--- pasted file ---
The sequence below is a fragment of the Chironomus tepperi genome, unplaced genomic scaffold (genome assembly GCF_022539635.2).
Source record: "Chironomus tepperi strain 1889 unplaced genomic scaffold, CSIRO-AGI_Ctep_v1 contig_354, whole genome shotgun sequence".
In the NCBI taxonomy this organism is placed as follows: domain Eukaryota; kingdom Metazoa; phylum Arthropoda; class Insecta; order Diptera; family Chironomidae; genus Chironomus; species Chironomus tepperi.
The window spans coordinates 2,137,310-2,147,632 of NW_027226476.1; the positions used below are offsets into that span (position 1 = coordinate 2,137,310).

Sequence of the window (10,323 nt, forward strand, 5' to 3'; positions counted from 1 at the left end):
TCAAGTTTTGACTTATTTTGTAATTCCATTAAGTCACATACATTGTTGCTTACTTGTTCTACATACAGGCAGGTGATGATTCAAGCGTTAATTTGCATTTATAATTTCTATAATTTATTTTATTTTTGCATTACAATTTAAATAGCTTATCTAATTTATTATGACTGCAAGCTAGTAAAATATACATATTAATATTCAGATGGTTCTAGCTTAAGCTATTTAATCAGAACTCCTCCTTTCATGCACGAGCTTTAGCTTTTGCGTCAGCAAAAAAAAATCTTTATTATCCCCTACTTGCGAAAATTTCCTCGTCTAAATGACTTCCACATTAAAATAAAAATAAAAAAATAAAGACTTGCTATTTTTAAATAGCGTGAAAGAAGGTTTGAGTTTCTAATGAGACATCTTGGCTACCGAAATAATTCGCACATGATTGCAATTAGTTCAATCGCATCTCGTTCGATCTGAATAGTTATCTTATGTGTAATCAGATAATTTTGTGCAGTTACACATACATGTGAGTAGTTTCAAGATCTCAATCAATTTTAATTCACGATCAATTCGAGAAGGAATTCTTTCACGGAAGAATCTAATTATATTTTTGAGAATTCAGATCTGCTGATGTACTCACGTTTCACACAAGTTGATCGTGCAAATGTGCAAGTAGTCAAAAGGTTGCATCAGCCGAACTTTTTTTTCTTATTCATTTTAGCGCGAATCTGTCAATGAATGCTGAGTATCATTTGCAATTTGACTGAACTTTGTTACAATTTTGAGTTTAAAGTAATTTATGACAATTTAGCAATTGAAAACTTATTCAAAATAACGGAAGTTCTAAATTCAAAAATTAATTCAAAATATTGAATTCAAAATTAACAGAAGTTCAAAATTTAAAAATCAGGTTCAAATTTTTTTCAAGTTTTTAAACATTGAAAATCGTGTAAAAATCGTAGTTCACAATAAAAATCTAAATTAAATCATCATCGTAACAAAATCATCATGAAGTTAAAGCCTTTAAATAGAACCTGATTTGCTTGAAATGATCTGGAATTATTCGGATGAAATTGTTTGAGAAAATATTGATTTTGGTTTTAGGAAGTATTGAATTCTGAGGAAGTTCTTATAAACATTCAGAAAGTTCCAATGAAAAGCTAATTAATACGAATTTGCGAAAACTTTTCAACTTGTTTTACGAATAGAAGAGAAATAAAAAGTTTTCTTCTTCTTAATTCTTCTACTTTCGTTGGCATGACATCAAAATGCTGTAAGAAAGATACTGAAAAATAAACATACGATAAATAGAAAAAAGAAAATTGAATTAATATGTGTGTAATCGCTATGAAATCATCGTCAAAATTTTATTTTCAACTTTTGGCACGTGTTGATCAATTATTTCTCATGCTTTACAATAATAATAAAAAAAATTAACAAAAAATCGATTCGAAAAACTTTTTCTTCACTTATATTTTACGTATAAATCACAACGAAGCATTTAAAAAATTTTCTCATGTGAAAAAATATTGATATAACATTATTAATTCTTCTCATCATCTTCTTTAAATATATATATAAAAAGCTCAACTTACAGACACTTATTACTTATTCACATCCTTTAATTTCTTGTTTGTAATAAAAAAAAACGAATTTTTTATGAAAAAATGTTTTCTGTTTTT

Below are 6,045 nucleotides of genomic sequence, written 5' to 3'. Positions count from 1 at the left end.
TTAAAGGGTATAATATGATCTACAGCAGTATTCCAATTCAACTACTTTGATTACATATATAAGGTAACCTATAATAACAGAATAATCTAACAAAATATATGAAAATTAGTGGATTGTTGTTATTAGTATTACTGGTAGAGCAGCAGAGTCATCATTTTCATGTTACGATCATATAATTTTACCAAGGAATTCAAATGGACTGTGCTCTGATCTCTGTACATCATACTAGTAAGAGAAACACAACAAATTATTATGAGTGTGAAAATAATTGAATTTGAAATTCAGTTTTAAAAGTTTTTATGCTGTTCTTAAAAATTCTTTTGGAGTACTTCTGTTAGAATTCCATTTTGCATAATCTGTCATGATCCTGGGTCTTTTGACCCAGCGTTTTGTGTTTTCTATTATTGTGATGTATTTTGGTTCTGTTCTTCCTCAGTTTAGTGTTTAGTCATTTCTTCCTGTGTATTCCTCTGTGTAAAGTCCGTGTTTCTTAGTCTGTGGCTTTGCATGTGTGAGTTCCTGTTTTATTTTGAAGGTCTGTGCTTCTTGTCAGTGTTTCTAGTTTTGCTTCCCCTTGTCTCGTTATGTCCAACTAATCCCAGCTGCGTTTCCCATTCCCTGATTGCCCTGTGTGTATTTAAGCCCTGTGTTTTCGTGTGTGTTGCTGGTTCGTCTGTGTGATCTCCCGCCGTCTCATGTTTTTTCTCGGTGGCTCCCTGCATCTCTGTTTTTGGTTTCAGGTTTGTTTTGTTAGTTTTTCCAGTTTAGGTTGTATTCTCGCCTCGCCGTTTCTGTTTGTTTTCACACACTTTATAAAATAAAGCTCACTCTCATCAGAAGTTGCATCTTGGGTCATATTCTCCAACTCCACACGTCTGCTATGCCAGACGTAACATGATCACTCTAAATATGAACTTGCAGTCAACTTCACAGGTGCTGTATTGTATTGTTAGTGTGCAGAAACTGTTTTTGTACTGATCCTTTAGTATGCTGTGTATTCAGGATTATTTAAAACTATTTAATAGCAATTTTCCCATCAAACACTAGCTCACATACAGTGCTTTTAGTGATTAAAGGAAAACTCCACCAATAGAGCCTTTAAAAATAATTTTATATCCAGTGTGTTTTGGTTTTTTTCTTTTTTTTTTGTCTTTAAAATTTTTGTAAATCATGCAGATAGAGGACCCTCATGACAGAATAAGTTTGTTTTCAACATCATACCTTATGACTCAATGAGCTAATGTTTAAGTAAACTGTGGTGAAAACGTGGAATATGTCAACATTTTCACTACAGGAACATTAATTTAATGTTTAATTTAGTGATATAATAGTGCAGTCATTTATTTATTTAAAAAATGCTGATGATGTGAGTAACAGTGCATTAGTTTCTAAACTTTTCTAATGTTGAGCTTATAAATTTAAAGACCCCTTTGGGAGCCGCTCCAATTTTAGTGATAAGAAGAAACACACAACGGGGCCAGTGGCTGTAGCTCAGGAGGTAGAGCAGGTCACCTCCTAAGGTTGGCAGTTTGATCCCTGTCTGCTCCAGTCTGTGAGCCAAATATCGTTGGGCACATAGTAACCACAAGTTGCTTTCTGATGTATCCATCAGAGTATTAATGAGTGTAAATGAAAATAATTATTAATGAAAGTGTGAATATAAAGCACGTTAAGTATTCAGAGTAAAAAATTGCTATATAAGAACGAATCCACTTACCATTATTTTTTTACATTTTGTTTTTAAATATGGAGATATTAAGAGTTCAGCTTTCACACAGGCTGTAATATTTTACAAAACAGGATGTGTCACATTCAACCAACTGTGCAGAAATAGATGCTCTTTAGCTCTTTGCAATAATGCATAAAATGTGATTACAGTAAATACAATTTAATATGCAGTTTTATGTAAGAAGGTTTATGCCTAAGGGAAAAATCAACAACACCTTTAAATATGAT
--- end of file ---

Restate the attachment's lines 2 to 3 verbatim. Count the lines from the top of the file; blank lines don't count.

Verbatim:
Source record: "Chironomus tepperi strain 1889 unplaced genomic scaffold, CSIRO-AGI_Ctep_v1 contig_354, whole genome shotgun sequence".
In the NCBI taxonomy this organism is placed as follows: domain Eukaryota; kingdom Metazoa; phylum Arthropoda; class Insecta; order Diptera; family Chironomidae; genus Chironomus; species Chironomus tepperi.